January 23, 2011

Leadership requires thinking about what is true...

Heather Wilson - Our superficial scholars:

...Unlike many graduate fellowships, the Rhodes seeks leaders who will "fight the world's fight." They must be more than mere bookworms. We are looking for students who wonder, students who are reading widely, students of passion who are driven to make a difference in the lives of those around them and in the broader world through enlightened and effective leadership. The undergraduate education they are receiving seems less and less suited to that purpose.

An outstanding biochemistry major wants to be a doctor and supports the president's health-care bill but doesn't really know why. A student who started a chapter of Global Zero at his university hasn't really thought about whether a world in which great powers have divested themselves of nuclear weapons would be more stable or less so, or whether nuclear deterrence can ever be moral. A young service academy cadet who is likely to be serving in a war zone within the year believes there are things worth dying for but doesn't seem to have thought much about what is worth killing for. A student who wants to study comparative government doesn't seem to know much about the important features and limitations of America's Constitution.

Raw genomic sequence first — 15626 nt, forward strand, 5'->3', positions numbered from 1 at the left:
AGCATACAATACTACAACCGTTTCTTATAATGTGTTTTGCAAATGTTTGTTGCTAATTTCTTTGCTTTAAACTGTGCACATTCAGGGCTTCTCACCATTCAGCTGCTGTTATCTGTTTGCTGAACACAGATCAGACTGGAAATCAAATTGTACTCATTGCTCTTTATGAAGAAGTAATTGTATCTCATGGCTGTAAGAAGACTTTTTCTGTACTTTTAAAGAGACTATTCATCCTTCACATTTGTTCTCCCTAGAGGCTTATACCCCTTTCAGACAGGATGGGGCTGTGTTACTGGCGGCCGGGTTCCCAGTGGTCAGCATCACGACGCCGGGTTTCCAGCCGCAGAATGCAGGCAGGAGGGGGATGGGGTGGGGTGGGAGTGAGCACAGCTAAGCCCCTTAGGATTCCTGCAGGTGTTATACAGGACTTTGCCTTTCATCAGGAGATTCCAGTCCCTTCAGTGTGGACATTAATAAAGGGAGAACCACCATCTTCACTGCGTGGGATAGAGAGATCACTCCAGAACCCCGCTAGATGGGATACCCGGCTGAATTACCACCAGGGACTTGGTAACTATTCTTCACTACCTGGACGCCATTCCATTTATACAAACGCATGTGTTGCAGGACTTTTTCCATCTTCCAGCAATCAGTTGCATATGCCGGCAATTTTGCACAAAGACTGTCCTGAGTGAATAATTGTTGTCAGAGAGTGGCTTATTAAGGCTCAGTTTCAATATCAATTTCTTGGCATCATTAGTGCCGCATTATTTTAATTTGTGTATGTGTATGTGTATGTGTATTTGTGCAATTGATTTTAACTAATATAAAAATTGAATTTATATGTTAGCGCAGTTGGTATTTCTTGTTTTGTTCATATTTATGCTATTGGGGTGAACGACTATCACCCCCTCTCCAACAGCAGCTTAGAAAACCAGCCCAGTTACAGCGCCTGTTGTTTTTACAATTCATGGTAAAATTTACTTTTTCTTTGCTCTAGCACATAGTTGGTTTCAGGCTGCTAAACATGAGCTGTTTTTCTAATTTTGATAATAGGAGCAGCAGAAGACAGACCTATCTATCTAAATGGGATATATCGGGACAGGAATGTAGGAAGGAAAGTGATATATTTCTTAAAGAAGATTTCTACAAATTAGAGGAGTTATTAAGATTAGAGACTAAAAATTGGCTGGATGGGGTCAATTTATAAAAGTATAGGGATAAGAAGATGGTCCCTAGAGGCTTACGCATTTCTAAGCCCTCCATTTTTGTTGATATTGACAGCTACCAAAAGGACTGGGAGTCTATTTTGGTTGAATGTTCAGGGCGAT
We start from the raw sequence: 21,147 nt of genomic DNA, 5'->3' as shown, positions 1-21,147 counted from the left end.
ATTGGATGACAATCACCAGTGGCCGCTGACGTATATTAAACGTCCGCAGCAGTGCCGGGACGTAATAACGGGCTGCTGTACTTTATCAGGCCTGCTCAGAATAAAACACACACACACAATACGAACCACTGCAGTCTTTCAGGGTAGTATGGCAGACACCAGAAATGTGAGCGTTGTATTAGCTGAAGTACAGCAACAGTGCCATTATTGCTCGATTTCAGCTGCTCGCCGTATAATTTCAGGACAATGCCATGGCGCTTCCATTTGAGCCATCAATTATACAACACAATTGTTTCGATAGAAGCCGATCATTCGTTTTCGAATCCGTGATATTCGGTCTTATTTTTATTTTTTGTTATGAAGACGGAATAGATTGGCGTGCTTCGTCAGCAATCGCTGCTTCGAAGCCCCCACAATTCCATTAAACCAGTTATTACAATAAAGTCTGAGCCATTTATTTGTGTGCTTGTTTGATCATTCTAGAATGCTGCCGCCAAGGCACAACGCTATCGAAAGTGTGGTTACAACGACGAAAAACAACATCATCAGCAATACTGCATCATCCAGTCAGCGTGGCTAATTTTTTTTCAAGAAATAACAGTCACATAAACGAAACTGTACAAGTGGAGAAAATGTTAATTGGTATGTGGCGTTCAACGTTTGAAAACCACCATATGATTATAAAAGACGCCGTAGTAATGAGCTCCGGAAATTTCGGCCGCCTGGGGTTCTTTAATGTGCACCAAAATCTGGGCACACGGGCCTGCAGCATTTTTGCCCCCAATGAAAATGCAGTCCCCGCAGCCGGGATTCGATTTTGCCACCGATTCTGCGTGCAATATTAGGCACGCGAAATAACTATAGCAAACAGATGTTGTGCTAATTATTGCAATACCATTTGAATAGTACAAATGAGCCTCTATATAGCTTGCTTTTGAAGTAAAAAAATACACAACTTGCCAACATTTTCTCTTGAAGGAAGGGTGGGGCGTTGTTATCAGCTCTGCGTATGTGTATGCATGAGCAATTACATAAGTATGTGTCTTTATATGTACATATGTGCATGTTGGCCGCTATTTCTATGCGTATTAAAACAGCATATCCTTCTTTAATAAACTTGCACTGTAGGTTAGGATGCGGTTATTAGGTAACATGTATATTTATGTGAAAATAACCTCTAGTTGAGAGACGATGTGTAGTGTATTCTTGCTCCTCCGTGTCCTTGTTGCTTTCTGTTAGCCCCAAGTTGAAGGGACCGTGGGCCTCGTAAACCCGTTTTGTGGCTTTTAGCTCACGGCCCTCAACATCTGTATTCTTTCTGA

When asked what are the important things for a leader to be able to do, one young applicant described some techniques and personal characteristics to manage a group and get a job done. Nowhere in her answer did she give any hint of understanding that leaders decide what job should be done. Leaders set agendas. ...

If you read Random Jottings, none of this should be the least bit surprising. To set an agenda, you must decide what the goal is. And doing that is, at root, a philosophical question. You won't get far in, say, setting government policy, if you haven't thought through your philosophy of government. And to do that rightly, you must have a clear philosophy of everything! You must decide what is important, what is the good.

Foolish people imagine that the good is obvious. "Everybody knows what it is!" If you were born in, say, the year 1800, you might think chattel slavery was a great good, and a blessing for poor Africans who need organizing and bracing-up. A few years later you might think the opposite. And both times you might say that the good was obvious!

To get beyond such fatuity, students must be challenged to defend their ideas on deeper and deeper levels. "How do you know that? How do you justify that conclusion?" Universities should act like Socrates, probing and questioning. It doesn't happen anymore.

Our universities are ground-zero for the ever-increasing nihilism of our world. They don't dare teach the young to think or question, because those who comprise the university have no philosophical underpinnings they can trust. They believe in nothing, and are desperately trying to hide that fact from others and above all from themselves.

Posted by John Weidner at January 23, 2011 8:19 PM
Weblog by John Weidner